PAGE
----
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Now you might notice I have worm drive clamps already on my intake. You will need to use a straight screw driver, and pliers to initially remove the stock clamps as they are crimped on there.  Also if you are doing this on a wet sump motor, like the Gran Turismo, of course all of this set up will be slightly different. I will add photos of the Gran Turismo/ later Quats set up (when I can later) to make it easier for those replacing valve cover gaskets on those.

You will notice that there are actually clasps you need to unclamp to remove the MAF housing from the air box housing. You will then remove the MAF wiring harness.  After removing all of the press clips you’ll see all of this comes right out including the Throttle body below. You can either clean the throttle body now, or when you get ready to re-install it.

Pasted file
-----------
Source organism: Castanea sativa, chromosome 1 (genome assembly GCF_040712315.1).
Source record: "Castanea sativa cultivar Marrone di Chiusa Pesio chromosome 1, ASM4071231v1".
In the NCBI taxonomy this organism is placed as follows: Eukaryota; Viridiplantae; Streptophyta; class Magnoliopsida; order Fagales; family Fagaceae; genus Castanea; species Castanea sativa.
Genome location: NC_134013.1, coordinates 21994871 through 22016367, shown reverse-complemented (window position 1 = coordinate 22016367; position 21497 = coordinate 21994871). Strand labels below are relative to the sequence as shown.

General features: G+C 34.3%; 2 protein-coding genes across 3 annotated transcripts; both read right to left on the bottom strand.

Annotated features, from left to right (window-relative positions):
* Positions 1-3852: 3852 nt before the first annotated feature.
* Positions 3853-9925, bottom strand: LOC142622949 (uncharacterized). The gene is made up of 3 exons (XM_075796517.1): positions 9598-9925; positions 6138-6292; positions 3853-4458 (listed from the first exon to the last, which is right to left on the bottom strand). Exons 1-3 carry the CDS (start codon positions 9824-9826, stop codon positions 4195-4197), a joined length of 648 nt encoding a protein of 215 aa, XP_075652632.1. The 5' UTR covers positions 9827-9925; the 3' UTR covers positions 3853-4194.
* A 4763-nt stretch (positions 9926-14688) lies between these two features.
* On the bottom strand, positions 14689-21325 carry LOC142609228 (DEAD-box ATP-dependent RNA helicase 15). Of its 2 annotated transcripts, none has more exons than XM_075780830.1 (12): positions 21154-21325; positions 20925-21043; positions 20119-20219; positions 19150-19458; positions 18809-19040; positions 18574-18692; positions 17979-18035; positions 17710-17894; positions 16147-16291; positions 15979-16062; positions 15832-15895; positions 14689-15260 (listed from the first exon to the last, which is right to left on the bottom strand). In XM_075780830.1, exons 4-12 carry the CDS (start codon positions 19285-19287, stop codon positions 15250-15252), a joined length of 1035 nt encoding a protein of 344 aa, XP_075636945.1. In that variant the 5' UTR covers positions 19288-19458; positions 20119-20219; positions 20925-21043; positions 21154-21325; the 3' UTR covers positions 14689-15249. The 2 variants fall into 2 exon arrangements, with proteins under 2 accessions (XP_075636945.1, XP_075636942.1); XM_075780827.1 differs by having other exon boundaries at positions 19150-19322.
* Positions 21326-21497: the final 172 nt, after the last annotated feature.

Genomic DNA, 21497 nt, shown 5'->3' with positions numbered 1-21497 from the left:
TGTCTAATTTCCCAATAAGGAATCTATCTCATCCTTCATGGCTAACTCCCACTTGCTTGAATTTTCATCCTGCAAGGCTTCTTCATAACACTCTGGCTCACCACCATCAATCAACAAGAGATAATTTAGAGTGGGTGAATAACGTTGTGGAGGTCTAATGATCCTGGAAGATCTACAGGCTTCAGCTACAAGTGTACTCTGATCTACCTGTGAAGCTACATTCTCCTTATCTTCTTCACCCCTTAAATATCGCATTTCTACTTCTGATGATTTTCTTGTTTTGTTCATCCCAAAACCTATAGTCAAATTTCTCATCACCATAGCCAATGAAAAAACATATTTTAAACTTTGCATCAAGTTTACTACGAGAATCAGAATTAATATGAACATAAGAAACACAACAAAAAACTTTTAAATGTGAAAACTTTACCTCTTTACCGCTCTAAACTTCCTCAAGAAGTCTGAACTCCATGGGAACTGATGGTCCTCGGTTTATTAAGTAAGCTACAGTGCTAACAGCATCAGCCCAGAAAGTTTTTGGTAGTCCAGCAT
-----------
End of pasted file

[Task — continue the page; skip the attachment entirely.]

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Spark Plug Coils and Cam Variator Plug

After you have removed all of the intake hoses and connectors, etc.



Above you will see I removed the “Maserati” logoed wiring harness cover plate.  This is necessary to access a few things, first you are going to want to remove the spark plug coils. With the plate removed above you can see all of the harnesses that run underneath it, including the numbered fuel injector harnesses, the cam variator C clip holding the wiring harness plug to the valve cover and of course the coil harnesses.  There are three small hex bolts holding the two cover plates on.

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Now you’ll notice I just placed the coils on the fender cover out of the way. But if you prefer, you can also unplug all of the coils by the wiring harnesses that run right next to the fender.

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Next, disconnect the fuel injector wiring harnesses. Just push up on the clip underneath each fuel injector plug.  If you’ll notice I never said anything about numbering the coils of the fuel injector harnesses. Mainly because common sense dictates you’ll see that’s a nice factory added benefit: they are already numbered.

Just pull the harnesses back out-of-the-way so they don’t snag when lifting the valve cover, or worse, get caught underneath when you put them back on.

Next up Cam Variator plug.